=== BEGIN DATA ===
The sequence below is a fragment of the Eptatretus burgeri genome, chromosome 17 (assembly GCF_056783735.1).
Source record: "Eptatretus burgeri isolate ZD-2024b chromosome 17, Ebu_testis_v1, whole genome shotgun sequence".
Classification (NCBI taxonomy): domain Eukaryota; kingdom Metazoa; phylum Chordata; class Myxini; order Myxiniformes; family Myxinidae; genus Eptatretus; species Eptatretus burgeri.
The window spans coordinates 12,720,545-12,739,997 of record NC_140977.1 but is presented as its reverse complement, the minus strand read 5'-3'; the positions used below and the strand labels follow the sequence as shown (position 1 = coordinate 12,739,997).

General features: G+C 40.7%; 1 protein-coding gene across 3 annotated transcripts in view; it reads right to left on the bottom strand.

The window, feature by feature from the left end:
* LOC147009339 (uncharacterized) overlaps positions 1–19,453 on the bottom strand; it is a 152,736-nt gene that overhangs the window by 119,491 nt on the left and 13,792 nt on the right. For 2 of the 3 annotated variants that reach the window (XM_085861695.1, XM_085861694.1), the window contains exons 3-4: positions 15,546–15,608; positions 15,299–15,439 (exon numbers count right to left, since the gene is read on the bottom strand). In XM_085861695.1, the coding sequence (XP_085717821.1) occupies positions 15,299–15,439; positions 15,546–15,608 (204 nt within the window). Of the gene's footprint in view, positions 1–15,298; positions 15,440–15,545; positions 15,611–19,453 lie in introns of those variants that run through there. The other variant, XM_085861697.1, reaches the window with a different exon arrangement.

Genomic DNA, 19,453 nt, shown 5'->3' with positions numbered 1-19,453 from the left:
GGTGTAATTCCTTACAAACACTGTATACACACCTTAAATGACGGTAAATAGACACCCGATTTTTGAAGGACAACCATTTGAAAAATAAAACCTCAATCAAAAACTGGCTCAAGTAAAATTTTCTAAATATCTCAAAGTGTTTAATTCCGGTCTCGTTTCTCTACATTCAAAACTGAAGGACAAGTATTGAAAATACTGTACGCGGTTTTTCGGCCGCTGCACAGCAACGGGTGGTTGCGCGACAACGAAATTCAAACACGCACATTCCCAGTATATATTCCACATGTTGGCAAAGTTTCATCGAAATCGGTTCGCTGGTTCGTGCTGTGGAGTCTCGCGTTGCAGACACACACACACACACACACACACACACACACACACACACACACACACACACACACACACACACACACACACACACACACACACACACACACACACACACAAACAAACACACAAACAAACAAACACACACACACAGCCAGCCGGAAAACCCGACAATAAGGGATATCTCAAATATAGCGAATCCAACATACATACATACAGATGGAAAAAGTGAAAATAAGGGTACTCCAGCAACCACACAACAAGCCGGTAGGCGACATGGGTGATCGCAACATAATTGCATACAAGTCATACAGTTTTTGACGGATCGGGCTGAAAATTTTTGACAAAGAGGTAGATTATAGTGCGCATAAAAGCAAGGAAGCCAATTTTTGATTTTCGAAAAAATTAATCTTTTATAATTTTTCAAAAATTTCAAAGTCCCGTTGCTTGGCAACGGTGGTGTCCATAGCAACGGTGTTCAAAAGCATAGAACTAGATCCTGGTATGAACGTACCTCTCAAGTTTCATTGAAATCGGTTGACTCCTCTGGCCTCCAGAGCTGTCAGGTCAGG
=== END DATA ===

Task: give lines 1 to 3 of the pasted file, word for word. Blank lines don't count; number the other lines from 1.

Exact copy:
The sequence below is a fragment of the Eptatretus burgeri genome, chromosome 17 (assembly GCF_056783735.1).
Source record: "Eptatretus burgeri isolate ZD-2024b chromosome 17, Ebu_testis_v1, whole genome shotgun sequence".
Classification (NCBI taxonomy): domain Eukaryota; kingdom Metazoa; phylum Chordata; class Myxini; order Myxiniformes; family Myxinidae; genus Eptatretus; species Eptatretus burgeri.